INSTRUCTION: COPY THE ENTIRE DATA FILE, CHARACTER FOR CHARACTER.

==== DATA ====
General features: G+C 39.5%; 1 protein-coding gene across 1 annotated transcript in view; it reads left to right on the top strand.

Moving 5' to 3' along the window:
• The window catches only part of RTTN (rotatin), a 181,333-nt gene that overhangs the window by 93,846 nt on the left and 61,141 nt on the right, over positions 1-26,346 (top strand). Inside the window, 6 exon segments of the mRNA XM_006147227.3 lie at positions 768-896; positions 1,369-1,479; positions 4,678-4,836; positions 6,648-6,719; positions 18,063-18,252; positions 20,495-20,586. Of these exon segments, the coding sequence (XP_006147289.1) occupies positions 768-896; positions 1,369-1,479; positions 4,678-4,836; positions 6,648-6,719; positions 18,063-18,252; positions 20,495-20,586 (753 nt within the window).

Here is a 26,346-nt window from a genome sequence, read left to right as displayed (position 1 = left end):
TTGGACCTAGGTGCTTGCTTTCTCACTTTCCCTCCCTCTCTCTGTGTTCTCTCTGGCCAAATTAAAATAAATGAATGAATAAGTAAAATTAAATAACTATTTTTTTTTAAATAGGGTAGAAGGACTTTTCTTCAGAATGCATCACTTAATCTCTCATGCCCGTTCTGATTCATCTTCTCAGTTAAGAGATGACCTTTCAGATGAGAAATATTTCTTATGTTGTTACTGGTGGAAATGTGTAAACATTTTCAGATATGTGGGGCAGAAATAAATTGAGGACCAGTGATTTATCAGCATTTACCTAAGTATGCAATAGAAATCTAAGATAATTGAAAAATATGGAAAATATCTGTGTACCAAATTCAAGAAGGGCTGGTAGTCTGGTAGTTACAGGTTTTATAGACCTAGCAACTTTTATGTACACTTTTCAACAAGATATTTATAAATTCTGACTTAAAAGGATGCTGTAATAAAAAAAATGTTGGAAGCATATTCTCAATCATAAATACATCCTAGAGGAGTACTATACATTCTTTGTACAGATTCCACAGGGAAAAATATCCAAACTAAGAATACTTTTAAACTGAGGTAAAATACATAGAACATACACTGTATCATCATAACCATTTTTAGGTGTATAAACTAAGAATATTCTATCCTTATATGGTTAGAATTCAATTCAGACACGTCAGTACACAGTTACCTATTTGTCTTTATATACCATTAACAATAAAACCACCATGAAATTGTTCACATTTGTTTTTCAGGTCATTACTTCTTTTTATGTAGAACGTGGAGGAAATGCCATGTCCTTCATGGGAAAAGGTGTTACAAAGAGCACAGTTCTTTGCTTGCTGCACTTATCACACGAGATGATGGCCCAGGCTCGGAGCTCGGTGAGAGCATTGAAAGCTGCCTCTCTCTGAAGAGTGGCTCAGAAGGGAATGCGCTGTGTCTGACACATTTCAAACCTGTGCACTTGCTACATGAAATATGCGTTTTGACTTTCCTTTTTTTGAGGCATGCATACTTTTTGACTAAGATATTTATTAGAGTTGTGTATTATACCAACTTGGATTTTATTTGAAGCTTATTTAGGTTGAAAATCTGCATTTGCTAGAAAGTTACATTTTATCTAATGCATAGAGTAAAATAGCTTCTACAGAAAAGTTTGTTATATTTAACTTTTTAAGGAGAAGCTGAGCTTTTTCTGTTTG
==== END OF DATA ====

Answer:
General features: G+C 39.5%; 1 protein-coding gene across 1 annotated transcript in view; it reads left to right on the top strand.

Moving 5' to 3' along the window:
• The window catches only part of RTTN (rotatin), a 181,333-nt gene that overhangs the window by 93,846 nt on the left and 61,141 nt on the right, over positions 1-26,346 (top strand). Inside the window, 6 exon segments of the mRNA XM_006147227.3 lie at positions 768-896; positions 1,369-1,479; positions 4,678-4,836; positions 6,648-6,719; positions 18,063-18,252; positions 20,495-20,586. Of these exon segments, the coding sequence (XP_006147289.1) occupies positions 768-896; positions 1,369-1,479; positions 4,678-4,836; positions 6,648-6,719; positions 18,063-18,252; positions 20,495-20,586 (753 nt within the window).

Here is a 26,346-nt window from a genome sequence, read left to right as displayed (position 1 = left end):
TTGGACCTAGGTGCTTGCTTTCTCACTTTCCCTCCCTCTCTCTGTGTTCTCTCTGGCCAAATTAAAATAAATGAATGAATAAGTAAAATTAAATAACTATTTTTTTTTAAATAGGGTAGAAGGACTTTTCTTCAGAATGCATCACTTAATCTCTCATGCCCGTTCTGATTCATCTTCTCAGTTAAGAGATGACCTTTCAGATGAGAAATATTTCTTATGTTGTTACTGGTGGAAATGTGTAAACATTTTCAGATATGTGGGGCAGAAATAAATTGAGGACCAGTGATTTATCAGCATTTACCTAAGTATGCAATAGAAATCTAAGATAATTGAAAAATATGGAAAATATCTGTGTACCAAATTCAAGAAGGGCTGGTAGTCTGGTAGTTACAGGTTTTATAGACCTAGCAACTTTTATGTACACTTTTCAACAAGATATTTATAAATTCTGACTTAAAAGGATGCTGTAATAAAAAAAATGTTGGAAGCATATTCTCAATCATAAATACATCCTAGAGGAGTACTATACATTCTTTGTACAGATTCCACAGGGAAAAATATCCAAACTAAGAATACTTTTAAACTGAGGTAAAATACATAGAACATACACTGTATCATCATAACCATTTTTAGGTGTATAAACTAAGAATATTCTATCCTTATATGGTTAGAATTCAATTCAGACACGTCAGTACACAGTTACCTATTTGTCTTTATATACCATTAACAATAAAACCACCATGAAATTGTTCACATTTGTTTTTCAGGTCATTACTTCTTTTTATGTAGAACGTGGAGGAAATGCCATGTCCTTCATGGGAAAAGGTGTTACAAAGAGCACAGTTCTTTGCTTGCTGCACTTATCACACGAGATGATGGCCCAGGCTCGGAGCTCGGTGAGAGCATTGAAAGCTGCCTCTCTCTGAAGAGTGGCTCAGAAGGGAATGCGCTGTGTCTGACACATTTCAAACCTGTGCACTTGCTACATGAAATATGCGTTTTGACTTTCCTTTTTTTGAGGCATGCATACTTTTTGACTAAGATATTTATTAGAGTTGTGTATTATACCAACTTGGATTTTATTTGAAGCTTATTTAGGTTGAAAATCTGCATTTGCTAGAAAGTTACATTTTATCTAATGCATAGAGTAAAATAGCTTCTACAGAAAAGTTTGTTATATTTAACTTTTTAAGGAGAAGCTGAGCTTTTTCTGTTTG